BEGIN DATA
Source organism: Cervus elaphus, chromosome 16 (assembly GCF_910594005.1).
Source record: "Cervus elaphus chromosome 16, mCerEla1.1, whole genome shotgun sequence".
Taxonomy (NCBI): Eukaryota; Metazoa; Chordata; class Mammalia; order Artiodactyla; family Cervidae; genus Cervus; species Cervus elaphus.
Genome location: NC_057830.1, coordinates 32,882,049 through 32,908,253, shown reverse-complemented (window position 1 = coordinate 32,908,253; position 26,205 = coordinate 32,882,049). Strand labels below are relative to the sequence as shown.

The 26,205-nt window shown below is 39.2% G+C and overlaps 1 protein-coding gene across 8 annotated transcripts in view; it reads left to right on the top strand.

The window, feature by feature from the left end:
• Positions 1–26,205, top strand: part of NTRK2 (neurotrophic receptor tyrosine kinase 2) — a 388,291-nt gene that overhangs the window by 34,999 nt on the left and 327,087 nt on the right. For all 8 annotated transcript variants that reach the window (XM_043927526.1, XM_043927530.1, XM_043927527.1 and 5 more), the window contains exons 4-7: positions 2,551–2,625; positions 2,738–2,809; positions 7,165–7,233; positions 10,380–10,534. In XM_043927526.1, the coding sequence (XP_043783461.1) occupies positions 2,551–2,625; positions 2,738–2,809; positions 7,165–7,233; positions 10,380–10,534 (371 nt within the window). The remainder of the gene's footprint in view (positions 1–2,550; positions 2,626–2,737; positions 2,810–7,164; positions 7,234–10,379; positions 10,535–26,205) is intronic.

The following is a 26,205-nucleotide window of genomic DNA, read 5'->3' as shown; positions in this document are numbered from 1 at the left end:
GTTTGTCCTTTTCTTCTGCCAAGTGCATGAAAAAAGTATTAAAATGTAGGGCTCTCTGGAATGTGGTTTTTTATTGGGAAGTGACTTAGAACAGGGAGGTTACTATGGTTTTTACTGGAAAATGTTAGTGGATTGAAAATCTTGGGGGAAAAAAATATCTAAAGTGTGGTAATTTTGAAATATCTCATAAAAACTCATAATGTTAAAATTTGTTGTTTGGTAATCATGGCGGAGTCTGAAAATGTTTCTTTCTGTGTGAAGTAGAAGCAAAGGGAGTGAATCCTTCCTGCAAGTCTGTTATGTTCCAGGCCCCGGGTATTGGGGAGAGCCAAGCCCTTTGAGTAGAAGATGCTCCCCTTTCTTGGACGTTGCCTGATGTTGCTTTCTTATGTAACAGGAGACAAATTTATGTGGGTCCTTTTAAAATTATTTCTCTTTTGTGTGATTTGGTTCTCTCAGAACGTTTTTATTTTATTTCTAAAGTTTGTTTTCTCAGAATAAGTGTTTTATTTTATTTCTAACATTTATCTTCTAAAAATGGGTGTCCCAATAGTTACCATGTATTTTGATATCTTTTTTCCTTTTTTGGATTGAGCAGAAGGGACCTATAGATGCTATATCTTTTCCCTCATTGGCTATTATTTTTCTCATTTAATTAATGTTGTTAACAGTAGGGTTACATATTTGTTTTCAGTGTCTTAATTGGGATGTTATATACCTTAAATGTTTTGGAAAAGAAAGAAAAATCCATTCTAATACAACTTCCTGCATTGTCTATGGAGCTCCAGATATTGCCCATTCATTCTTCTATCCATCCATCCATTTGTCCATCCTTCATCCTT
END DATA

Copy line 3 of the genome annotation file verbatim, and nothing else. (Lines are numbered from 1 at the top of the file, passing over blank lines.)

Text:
Taxonomy (NCBI): Eukaryota; Metazoa; Chordata; class Mammalia; order Artiodactyla; family Cervidae; genus Cervus; species Cervus elaphus.